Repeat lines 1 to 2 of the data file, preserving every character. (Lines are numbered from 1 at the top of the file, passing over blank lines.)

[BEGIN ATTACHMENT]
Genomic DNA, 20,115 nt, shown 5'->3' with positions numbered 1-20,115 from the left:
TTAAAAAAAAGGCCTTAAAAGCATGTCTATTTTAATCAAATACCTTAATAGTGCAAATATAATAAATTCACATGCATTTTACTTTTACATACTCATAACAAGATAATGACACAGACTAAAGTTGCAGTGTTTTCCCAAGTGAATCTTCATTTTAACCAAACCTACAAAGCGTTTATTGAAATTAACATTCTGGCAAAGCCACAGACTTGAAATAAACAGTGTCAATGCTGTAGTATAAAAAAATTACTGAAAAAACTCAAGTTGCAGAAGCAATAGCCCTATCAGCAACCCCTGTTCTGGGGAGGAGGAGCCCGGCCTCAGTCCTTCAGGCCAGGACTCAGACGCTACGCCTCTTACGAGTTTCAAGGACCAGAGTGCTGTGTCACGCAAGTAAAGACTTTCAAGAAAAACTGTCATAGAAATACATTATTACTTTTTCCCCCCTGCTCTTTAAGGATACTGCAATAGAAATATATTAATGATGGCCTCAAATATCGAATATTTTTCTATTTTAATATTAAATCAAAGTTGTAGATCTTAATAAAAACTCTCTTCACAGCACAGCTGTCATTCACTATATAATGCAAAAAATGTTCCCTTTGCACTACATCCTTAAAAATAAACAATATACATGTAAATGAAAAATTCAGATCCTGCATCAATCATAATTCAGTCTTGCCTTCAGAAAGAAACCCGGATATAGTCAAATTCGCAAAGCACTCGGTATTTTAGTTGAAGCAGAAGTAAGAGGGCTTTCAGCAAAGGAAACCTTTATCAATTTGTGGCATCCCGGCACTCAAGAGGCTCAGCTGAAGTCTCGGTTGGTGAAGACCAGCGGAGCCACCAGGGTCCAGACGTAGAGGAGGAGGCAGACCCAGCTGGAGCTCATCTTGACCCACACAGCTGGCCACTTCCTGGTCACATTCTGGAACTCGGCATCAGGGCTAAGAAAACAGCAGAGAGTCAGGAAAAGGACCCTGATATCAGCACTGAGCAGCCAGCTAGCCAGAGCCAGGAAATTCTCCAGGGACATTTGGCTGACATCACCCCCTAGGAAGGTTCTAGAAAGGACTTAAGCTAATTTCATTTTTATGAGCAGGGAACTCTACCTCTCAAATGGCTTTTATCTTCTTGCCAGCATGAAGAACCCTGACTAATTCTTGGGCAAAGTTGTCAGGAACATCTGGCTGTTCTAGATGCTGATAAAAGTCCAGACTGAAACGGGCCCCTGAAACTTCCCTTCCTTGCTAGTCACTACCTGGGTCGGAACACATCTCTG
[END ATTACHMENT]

Genomic DNA, 20,115 nt, shown 5'->3' with positions numbered 1-20,115 from the left:
TTAAAAAAAAGGCCTTAAAAGCATGTCTATTTTAATCAAATACCTTAATAGTGCAAATATAATAAATTCACATGCATTTTACTTTTACATACTCATAACAAGATAATGACACAGACTAAAGTTGCAGTGTTTTCCCAAGTGAATCTTCATTTTAACCAAACCTACAAAGCGTTTATTGAAATTAACATTCTGGCAAAGCCACAGACTTGAAATAAACAGTGTCAATGCTGTAGTATAAAAAAATTACTGAAAAAACTCAAGTTGCAGAAGCAATAGCCCTATCAGCAACCCCTGTTCTGGGGAGGAGGAGCCCGGCCTCAGTCCTTCAGGCCAGGACTCAGACGCTACGCCTCTTACGAGTTTCAAGGACCAGAGTGCTGTGTCACGCAAGTAAAGACTTTCAAGAAAAACTGTCATAGAAATACATTATTACTTTTTCCCCCCTGCTCTTTAAGGATACTGCAATAGAAATATATTAATGATGGCCTCAAATATCGAATATTTTTCTATTTTAATATTAAATCAAAGTTGTAGATCTTAATAAAAACTCTCTTCACAGCACAGCTGTCATTCACTATATAATGCAAAAAATGTTCCCTTTGCACTACATCCTTAAAAATAAACAATATACATGTAAATGAAAAATTCAGATCCTGCATCAATCATAATTCAGTCTTGCCTTCAGAAAGAAACCCGGATATAGTCAAATTCGCAAAGCACTCGGTATTTTAGTTGAAGCAGAAGTAAGAGGGCTTTCAGCAAAGGAAACCTTTATCAATTTGTGGCATCCCGGCACTCAAGAGGCTCAGCTGAAGTCTCGGTTGGTGAAGACCAGCGGAGCCACCAGGGTCCAGACGTAGAGGAGGAGGCAGACCCAGCTGGAGCTCATCTTGACCCACACAGCTGGCCACTTCCTGGTCACATTCTGGAACTCGGCATCAGGGCTAAGAAAACAGCAGAGAGTCAGGAAAAGGACCCTGATATCAGCACTGAGCAGCCAGCTAGCCAGAGCCAGGAAATTCTCCAGGGACATTTGGCTGACATCACCCCCTAGGAAGGTTCTAGAAAGGACTTAAGCTAATTTCATTTTTATGAGCAGGGAACTCTACCTCTCAAATGGCTTTTATCTTCTTGCCAGCATGAAGAACCCTGACTAATTCTTGGGCAAAGTTGTCAGGAACATCTGGCTGTTCTAGATGCTGATAAAAGTCCAGACTGAAACGGGCCCCTGAAACTTCCCTTCCTTGCTAGTCACTACCTGGGTCGGAACACATCTCTG